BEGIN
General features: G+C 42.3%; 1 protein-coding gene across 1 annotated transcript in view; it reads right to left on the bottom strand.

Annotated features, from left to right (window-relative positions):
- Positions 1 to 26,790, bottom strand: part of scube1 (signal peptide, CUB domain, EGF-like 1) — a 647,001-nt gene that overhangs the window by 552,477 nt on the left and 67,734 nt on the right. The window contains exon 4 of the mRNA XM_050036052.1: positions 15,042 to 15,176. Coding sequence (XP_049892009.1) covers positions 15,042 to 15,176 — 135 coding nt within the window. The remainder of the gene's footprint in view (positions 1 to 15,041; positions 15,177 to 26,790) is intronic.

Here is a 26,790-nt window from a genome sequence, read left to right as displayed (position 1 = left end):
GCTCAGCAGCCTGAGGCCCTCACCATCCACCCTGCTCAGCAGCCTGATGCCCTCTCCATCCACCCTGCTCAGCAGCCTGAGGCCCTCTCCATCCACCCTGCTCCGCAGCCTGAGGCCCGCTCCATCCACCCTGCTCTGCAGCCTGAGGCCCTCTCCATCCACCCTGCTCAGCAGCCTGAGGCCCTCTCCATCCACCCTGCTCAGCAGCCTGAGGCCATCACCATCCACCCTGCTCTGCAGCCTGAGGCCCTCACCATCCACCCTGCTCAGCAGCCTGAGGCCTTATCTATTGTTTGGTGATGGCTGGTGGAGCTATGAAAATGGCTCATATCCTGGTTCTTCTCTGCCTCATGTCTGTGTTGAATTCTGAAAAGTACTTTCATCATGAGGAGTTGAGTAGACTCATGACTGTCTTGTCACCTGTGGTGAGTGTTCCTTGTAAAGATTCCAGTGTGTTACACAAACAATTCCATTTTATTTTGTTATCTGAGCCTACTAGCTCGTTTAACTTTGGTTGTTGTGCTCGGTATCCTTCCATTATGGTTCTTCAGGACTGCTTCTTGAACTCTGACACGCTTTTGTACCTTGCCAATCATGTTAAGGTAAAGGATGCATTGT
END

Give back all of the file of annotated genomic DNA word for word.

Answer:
General features: G+C 42.3%; 1 protein-coding gene across 1 annotated transcript in view; it reads right to left on the bottom strand.

Annotated features, from left to right (window-relative positions):
- Positions 1 to 26,790, bottom strand: part of scube1 (signal peptide, CUB domain, EGF-like 1) — a 647,001-nt gene that overhangs the window by 552,477 nt on the left and 67,734 nt on the right. The window contains exon 4 of the mRNA XM_050036052.1: positions 15,042 to 15,176. Coding sequence (XP_049892009.1) covers positions 15,042 to 15,176 — 135 coding nt within the window. The remainder of the gene's footprint in view (positions 1 to 15,041; positions 15,177 to 26,790) is intronic.

Here is a 26,790-nt window from a genome sequence, read left to right as displayed (position 1 = left end):
GCTCAGCAGCCTGAGGCCCTCACCATCCACCCTGCTCAGCAGCCTGATGCCCTCTCCATCCACCCTGCTCAGCAGCCTGAGGCCCTCTCCATCCACCCTGCTCCGCAGCCTGAGGCCCGCTCCATCCACCCTGCTCTGCAGCCTGAGGCCCTCTCCATCCACCCTGCTCAGCAGCCTGAGGCCCTCTCCATCCACCCTGCTCAGCAGCCTGAGGCCATCACCATCCACCCTGCTCTGCAGCCTGAGGCCCTCACCATCCACCCTGCTCAGCAGCCTGAGGCCTTATCTATTGTTTGGTGATGGCTGGTGGAGCTATGAAAATGGCTCATATCCTGGTTCTTCTCTGCCTCATGTCTGTGTTGAATTCTGAAAAGTACTTTCATCATGAGGAGTTGAGTAGACTCATGACTGTCTTGTCACCTGTGGTGAGTGTTCCTTGTAAAGATTCCAGTGTGTTACACAAACAATTCCATTTTATTTTGTTATCTGAGCCTACTAGCTCGTTTAACTTTGGTTGTTGTGCTCGGTATCCTTCCATTATGGTTCTTCAGGACTGCTTCTTGAACTCTGACACGCTTTTGTACCTTGCCAATCATGTTAAGGTAAAGGATGCATTGT